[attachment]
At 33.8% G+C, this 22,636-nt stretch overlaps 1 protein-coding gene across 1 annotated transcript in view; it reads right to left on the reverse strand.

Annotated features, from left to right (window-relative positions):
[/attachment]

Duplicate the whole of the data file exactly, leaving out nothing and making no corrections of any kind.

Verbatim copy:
At 33.8% G+C, this 22,636-nt stretch overlaps 1 protein-coding gene across 1 annotated transcript in view; it reads right to left on the reverse strand.

Annotated features, from left to right (window-relative positions):